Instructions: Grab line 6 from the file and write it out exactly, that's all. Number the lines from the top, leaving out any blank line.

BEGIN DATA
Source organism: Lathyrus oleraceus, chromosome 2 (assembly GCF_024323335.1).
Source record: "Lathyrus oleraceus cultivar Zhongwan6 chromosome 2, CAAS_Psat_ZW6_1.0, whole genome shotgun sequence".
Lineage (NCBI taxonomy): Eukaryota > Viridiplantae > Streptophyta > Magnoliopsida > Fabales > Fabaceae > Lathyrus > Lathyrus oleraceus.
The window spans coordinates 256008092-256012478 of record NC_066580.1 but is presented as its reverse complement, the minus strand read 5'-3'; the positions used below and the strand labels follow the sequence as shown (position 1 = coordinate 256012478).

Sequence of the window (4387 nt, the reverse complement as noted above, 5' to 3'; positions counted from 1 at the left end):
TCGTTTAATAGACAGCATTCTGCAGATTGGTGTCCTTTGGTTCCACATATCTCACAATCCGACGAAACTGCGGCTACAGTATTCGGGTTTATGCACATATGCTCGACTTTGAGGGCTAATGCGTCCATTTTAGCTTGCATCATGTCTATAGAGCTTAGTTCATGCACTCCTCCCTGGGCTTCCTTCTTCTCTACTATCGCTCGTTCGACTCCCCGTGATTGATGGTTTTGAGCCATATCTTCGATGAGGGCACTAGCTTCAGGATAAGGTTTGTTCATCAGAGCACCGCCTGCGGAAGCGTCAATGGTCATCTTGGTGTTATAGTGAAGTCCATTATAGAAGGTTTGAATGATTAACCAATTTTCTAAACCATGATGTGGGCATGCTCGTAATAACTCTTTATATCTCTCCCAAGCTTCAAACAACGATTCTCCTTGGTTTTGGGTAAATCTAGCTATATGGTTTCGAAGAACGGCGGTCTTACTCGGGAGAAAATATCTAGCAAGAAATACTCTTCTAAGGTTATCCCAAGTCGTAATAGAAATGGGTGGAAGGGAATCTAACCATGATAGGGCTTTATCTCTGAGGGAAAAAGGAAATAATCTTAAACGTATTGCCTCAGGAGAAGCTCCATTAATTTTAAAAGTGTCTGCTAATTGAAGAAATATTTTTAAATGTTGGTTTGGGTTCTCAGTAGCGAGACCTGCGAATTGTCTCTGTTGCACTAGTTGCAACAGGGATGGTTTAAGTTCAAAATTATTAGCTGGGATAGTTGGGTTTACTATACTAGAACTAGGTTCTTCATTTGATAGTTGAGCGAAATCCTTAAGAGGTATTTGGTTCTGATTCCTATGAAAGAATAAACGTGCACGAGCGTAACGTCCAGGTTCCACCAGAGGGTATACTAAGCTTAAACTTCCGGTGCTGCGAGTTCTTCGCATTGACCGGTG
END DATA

TCGTTTAATAGACAGCATTCTGCAGATTGGTGTCCTTTGGTTCCACATATCTCACAATCCGACGAAACTGCGGCTACAGTATTCGGGTTTATGCACATATGCTCGACTTTGAGGGCTAATGCGTCCATTTTAGCTTGCATCATGTCTATAGAGCTTAGTTCATGCACTCCTCCCTGGGCTTCCTTCTTCTCTACTATCGCTCGTTCGACTCCCCGTGATTGATGGTTTTGAGCCATATCTTCGATGAGGGCACTAGCTTCAGGATAAGGTTTGTTCATCAGAGCACCGCCTGCGGAAGCGTCAATGGTCATCTTGGTGTTATAGTGAAGTCCATTATAGAAGGTTTGAATGATTAACCAATTTTCTAAACCATGATGTGGGCATGCTCGTAATAACTCTTTATATCTCTCCCAAGCTTCAAACAACGATTCTCCTTGGTTTTGGGTAAATCTAGCTATATGGTTTCGAAGAACGGCGGTCTTACTCGGGAGAAAATATCTAGCAAGAAATACTCTTCTAAGGTTATCCCAAGTCGTAATAGAAATGGGTGGAAGGGAATCTAACCATGATAGGGCTTTATCTCTGAGGGAAAAAGGAAATAATCTTAAACGTATTGCCTCAGGAGAAGCTCCATTAATTTTAAAAGTGTCTGCTAATTGAAGAAATATTTTTAAATGTTGGTTTGGGTTCTCAGTAGCGAGACCTGCGAATTGTCTCTGTTGCACTAGTTGCAACAGGGATGGTTTAAGTTCAAAATTATTAGCTGGGATAGTTGGGTTTACTATACTAGAACTAGGTTCTTCATTTGATAGTTGAGCGAAATCCTTAAGAGGTATTTGGTTCTGATTCCTATGAAAGAATAAACGTGCACGAGCGTAACGTCCAGGTTCCACCAGAGGGTATACTAAGCTTAAACTTCCGGTGCTGCGAGTTCTTCGCATTGACCGGTG